KABUL -- In the early hours of each morning, Muhajira Amanallah rushes in freezing temperatures to a modest bakery in Kabul to wait for warm naan bread to be distributed.
On some days, it is all her family, and the others who have joined the queue, will eat for the day.
"If I don't bring bread from here, we will go to bed hungry," the mother of two told AFP on Tuesday (January 18).
"I even thought of selling my daughters, but I backed down and relied on God alone."
Poverty and hunger are driving desperate Afghans to make the terrible choice to sell their daughters, whose dreams of education and freedom have withered away following the collapse of the government in mid-August.
Afghanistan is in the grip of a humanitarian disaster, and the United Nations (UN) on January 11 said it needs $5 billion in aid to avert a humanitarian catastrophe in 2022.
The same day, the US government promised more than $308 million in an initial aid package for Afghanistan this year. Since October, US humanitarian aid for Afghans has totalled almost $782 million.
The UN has warned that 23 million people -- more than half of the country's population -- are threatened with food shortages.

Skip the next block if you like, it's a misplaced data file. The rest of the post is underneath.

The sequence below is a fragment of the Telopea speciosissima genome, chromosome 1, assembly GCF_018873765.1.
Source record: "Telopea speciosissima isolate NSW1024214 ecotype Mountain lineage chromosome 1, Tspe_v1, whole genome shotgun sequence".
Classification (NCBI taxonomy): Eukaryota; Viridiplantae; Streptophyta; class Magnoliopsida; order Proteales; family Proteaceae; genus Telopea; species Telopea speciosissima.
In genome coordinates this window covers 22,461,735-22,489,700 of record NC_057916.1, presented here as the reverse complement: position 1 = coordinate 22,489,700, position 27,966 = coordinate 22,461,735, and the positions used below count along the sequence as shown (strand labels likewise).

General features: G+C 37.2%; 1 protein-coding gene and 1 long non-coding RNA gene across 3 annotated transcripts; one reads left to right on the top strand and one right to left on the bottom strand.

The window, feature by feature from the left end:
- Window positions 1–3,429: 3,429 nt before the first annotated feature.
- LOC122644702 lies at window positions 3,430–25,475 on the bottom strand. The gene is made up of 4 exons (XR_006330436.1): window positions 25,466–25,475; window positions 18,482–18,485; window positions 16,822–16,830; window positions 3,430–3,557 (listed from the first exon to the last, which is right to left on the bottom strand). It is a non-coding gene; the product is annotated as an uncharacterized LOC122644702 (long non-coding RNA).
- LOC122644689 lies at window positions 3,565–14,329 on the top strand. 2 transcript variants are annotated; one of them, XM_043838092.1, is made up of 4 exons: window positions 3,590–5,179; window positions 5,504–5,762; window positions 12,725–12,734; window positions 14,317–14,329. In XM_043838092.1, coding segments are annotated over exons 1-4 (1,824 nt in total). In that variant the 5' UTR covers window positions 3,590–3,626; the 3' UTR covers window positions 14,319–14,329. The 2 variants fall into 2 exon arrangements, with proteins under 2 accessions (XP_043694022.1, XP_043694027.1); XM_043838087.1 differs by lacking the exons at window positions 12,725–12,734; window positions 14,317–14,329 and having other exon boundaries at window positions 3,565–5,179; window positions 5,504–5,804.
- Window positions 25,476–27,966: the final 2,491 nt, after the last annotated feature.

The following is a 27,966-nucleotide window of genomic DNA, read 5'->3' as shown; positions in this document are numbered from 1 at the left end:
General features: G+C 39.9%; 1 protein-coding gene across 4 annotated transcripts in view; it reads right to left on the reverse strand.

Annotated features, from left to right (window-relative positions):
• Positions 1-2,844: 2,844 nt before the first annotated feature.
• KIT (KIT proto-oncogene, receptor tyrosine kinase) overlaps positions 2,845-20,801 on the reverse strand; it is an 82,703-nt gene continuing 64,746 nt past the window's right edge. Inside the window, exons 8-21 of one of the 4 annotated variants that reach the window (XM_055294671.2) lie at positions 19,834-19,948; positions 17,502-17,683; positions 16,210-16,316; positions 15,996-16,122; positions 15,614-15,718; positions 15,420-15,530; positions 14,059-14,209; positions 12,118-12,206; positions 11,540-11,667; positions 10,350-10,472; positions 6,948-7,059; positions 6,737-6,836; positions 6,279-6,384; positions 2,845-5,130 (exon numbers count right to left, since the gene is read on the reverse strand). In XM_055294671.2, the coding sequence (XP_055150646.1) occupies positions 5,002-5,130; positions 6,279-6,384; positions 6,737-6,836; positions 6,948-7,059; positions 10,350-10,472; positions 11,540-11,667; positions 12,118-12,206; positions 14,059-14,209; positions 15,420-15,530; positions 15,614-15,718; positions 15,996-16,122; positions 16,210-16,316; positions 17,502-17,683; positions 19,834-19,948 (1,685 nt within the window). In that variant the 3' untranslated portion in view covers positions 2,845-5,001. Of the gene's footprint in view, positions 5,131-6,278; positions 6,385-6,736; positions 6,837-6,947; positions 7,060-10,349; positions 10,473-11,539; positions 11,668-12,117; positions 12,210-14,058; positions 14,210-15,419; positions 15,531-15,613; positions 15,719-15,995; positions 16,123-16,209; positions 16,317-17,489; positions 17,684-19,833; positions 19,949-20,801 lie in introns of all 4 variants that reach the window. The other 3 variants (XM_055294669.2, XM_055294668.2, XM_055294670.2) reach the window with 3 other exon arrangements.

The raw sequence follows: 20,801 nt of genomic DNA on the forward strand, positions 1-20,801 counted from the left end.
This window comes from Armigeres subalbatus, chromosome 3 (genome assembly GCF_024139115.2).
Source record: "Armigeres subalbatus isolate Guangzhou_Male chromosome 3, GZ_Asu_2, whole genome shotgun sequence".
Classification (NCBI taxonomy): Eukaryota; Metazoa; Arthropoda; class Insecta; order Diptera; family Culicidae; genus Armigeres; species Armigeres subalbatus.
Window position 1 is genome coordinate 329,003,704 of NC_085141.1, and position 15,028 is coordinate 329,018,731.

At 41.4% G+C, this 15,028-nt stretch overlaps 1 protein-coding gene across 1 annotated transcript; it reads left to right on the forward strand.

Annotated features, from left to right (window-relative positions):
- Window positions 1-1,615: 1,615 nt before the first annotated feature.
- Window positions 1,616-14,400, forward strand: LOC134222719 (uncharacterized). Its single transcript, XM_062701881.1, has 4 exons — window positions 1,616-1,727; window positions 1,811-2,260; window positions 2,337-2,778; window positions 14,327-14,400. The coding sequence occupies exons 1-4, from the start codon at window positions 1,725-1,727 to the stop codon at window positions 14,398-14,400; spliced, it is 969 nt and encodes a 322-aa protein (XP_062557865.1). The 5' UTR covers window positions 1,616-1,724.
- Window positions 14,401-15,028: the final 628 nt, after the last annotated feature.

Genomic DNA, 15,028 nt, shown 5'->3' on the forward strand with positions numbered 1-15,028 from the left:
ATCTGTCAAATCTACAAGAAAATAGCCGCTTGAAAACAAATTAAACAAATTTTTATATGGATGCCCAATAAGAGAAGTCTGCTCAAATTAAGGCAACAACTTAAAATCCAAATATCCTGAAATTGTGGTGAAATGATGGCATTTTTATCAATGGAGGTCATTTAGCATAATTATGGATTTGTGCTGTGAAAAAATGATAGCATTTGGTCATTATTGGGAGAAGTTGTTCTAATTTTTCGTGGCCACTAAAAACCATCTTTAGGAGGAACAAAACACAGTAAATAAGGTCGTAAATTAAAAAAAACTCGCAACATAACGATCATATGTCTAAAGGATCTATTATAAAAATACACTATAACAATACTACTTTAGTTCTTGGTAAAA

Jobs have dried up, and many government workers have not been paid for months in the country, which was almost entirely dependent on foreign donations under the previous government.
Washington has frozen billions of dollars of the country's assets, while aid supplies have been heavily disrupted.
Afghanistan also suffered its worst drought in decades in 2021.
Save Afghans From Hunger
The bread distribution launched last Saturday is part of the Save Afghans From Hunger campaign organised by a Kabul university professor.
At least 75 families in seven districts of the capital, currently blanketed in snow, will receive 10 pieces of naan daily for a month, according to the campaign's donation page.
"The bread costs 9 AFN so it will cost us $64 to feed 75 families every day," it said, noting that the campaign will expand to reach 200 families a day starting next week.
In the queue, Nouriya stands alongside five other women, all in the blue burqa that the Taliban encourages women in the country to wear.
After the death of her husband, she got handouts from friends, but that has ended.
"We eat rice or soup made with carrots and turnips... and we put pieces of bread in it instead of meat," said Nouriya, a mother of five.
While men and women wait for their share of bread, children play, some wearing tattered shoes too big for them.
"People have lost their jobs, and they no longer have any income," said bakery owner Makram el-Din as the last person left the queue. "We used to use four sacks of flour a day; now we use only one and a half."